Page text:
After feasting on some tasty Orange cuisine for lunch I wondered how it was possible that there could be any slim Orangemen. I was tempted to ask facetiously if we were simply the papists being fattened up for the kill that afternoon by a blood curdling mob screaming ‘for God and Ulster.’ The staff for the day were the essence of hearth and home.
Tommy McKearney took to the podium immediately after lunch addressing from a different angle the theme of independent republicanism that I had tried to cover in the first session of the morning. His argument while not altogether dissimilar to my own was more upbeat, stressing the plurality of key strands within republicanism; that it was not partition fixated. His emphasis was shaped by his strong affinity with the Left. I wondered to what extent some people were eager to speak rather than listen, if they even followed the news or simply wallowed in their own prejudices. Tommy was told that his party, to which he has never actually belonged, had only 2% of the vote. Some people might not always go back as far as 1690 but they seem to prefer the past to the present.
The last speaker of the day was Gary Moore, a former UDA prisoner. A somewhat pronounced Ballymena accent and an affected shambling demeanour did not disguise a very astute intellect that outlined the work he was doing in the loyalist community, much of it in the area of Ulster Scots. It was easy to detect a disdain in him for big house unionism as he narrated his impoverished upbringing. One point that struck me was when he spoke of the killing of Robert Bradford and how that had impacted on perceptions. He fully understood how republicans viewed Bradford and his death but 2 elderly women, one of whom was his granny, if I am right, said that ‘if they will kill a pastor they will kill us all.’
The impact of that on a child growing up can only be formative. From that moment on life in an armed loyalist body was the pathway he felt destined to tread along. Republicanism will be enhanced by trying to understand the multiplicity of factors that feed into the motivation behind people embracing loyalism.
Time to leave, when it came, was hopefully only a temporary parting of the ways. I had met too many unionists in my day to think they were all monsters impervious to reason. I am as easy in their company as I am in the company of others I disagree with politically. There are many from the unionist community who happen to be much more liberal in outlook than some I have come across on the nationalist side. No side can claim a monopoly on tolerance and intellectual pluralism.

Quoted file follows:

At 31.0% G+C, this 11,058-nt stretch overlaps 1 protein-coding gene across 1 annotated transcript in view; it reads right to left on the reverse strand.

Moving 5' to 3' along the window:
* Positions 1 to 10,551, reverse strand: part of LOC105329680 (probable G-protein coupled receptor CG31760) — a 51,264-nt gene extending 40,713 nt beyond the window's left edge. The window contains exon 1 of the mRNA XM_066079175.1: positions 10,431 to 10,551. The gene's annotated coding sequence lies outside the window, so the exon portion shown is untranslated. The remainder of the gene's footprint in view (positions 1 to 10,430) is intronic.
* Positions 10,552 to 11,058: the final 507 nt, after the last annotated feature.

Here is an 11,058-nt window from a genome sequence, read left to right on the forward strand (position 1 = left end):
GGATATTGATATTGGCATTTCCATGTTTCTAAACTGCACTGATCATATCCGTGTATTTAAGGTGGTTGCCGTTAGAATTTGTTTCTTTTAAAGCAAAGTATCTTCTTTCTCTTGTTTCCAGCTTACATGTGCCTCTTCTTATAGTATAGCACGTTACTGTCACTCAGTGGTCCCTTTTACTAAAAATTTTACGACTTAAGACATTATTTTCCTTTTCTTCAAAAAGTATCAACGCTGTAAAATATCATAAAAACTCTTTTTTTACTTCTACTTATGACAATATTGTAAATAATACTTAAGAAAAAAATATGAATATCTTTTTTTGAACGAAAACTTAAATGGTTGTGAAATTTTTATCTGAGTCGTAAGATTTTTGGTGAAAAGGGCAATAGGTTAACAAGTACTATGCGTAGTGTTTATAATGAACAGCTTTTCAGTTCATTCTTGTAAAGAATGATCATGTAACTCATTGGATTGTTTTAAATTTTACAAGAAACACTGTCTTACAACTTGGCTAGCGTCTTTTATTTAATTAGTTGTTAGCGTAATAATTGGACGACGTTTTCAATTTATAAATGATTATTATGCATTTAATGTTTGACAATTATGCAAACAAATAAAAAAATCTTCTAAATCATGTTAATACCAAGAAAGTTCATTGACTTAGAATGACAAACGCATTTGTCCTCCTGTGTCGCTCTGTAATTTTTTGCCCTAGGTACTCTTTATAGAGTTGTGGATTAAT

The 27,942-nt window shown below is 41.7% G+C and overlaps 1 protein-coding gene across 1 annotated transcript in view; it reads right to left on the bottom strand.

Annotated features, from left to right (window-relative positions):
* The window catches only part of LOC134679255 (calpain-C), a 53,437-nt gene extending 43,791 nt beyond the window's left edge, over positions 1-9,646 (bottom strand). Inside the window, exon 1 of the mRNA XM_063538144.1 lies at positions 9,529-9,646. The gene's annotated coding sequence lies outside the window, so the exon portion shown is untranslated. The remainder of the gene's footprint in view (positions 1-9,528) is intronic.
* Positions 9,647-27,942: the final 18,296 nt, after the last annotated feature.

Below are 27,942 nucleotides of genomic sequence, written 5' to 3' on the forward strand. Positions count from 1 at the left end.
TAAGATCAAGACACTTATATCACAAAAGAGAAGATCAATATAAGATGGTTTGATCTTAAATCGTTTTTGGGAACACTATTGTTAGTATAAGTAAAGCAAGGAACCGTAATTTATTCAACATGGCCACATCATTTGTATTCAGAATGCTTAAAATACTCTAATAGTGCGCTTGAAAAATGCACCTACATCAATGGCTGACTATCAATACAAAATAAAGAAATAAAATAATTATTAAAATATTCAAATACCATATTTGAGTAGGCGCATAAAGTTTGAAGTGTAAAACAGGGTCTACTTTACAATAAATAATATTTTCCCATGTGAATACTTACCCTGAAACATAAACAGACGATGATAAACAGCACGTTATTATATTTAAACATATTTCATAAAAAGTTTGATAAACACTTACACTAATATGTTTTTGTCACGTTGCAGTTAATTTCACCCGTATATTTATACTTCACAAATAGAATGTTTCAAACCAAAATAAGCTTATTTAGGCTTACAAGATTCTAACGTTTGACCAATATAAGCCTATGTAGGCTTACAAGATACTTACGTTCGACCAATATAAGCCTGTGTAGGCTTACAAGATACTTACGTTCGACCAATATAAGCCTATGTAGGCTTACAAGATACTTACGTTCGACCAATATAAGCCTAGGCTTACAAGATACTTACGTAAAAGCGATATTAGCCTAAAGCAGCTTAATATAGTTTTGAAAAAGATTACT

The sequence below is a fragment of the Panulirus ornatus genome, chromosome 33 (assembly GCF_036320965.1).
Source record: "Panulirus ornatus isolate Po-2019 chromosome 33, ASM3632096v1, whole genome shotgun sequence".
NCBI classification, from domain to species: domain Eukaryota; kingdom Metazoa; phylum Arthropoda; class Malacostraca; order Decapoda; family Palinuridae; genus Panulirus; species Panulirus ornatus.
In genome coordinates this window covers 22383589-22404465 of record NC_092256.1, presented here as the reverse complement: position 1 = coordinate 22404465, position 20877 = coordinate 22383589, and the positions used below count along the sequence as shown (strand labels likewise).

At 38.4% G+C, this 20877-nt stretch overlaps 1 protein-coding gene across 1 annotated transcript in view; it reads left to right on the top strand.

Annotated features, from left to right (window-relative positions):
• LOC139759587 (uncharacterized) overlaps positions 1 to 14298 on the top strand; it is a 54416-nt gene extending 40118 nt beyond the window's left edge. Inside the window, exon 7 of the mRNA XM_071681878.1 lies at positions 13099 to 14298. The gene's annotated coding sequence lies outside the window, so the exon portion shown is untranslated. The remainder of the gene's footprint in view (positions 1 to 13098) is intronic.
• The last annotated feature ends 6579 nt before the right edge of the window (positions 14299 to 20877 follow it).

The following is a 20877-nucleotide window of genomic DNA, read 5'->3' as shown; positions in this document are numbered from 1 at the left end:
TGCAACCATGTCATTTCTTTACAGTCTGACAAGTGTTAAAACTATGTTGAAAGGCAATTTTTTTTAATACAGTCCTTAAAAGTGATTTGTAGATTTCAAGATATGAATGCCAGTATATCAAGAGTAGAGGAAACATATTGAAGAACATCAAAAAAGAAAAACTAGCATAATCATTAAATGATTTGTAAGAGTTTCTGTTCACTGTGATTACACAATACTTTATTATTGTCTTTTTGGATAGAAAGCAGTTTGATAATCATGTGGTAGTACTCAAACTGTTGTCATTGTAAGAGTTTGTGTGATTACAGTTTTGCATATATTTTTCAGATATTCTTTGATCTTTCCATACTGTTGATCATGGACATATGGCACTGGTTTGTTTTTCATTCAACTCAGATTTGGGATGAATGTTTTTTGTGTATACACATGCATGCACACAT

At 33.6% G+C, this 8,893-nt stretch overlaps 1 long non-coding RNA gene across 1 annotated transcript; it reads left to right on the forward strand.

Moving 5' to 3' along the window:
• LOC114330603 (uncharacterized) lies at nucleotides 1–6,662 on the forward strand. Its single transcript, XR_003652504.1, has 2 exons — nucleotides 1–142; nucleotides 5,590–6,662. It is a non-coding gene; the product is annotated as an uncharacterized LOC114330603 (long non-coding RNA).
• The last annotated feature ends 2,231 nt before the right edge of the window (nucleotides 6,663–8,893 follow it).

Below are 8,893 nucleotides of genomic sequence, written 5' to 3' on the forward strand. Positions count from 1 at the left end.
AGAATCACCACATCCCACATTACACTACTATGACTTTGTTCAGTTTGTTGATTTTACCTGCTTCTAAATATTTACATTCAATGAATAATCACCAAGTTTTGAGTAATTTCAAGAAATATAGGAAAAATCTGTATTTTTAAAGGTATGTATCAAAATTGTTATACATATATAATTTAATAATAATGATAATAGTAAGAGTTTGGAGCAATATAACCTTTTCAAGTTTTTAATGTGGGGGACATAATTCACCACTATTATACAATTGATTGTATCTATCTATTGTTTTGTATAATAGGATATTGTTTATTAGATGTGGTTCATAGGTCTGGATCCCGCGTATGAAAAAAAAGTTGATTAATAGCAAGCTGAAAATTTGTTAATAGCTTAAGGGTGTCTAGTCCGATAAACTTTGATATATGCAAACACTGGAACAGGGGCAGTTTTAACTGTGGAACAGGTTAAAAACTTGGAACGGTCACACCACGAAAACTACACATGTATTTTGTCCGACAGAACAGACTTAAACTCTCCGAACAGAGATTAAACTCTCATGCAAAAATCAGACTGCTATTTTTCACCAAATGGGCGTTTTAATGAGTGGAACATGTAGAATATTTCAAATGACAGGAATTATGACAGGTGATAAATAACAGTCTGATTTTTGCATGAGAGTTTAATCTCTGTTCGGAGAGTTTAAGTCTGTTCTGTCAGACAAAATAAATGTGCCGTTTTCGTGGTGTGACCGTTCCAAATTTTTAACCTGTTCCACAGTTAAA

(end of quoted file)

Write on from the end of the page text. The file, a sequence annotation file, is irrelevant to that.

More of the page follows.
Apart from the virgin territory of an Orange Hall there was nothing new in it to me. I have been exchanging views with loyalists and unionists for two decades and have spoken to unionist audiences. The Orange were probably less familiar with it than ourselves. They had agreed to welcome two former IRA prisoners into their hall, and then found they got two atheists as well. If it was a bit much for god fearing, devil dodging Ulster Protestants they didn’t show it, bantering and joking with the rest of us. What did strike me perhaps more than anything else was the sense of humble pride they took in their own history: proud of their family and proud of their lodge. Neither brash nor boastful, they were people I could feel absolutely no enmity towards.
On departure, rather than spend four hours on the bus from Donegal I took a lift over to Monaghan Town where I could catch the Letterkenny bus on its return leg to Dublin later in the evening. On our way there I asked Tommy to show me the Omagh street where the effects of armed republicanism were all too poignantly felt in 1998. I had visited many republican graves in Tyrone with Tommy shortly after my release from prison and curiosity rather than any sense of balance prompted my request on this occasion. Yet, visiting the street where republicans had wreaked so much devastation, I felt that if ever there was a spot to anchor the never again sentiment it was surely there. Perhaps the greatest besmirchment to the memory of the dead of Omagh was that physical force republicanism did not die the very same afternoon.
The events of Newtowncunningham Orange Hall reminded me not to mistake the margins for the centre. Northern society is a wide ocean where each side looks across at the other, seeing the turbulent waters that separate them as being of either an orange or a green hue with each trying to dilute the colour not to its liking. Yesterday’s seminar sends only a small ripple into the vast turbulence, and one that might as easily be forced back to shore come the next tide carrying a surfing flag waver of whatever colour. Peace there might well be, but it is far from tranquil.
Still, I thought it worth a shot ... of a different type.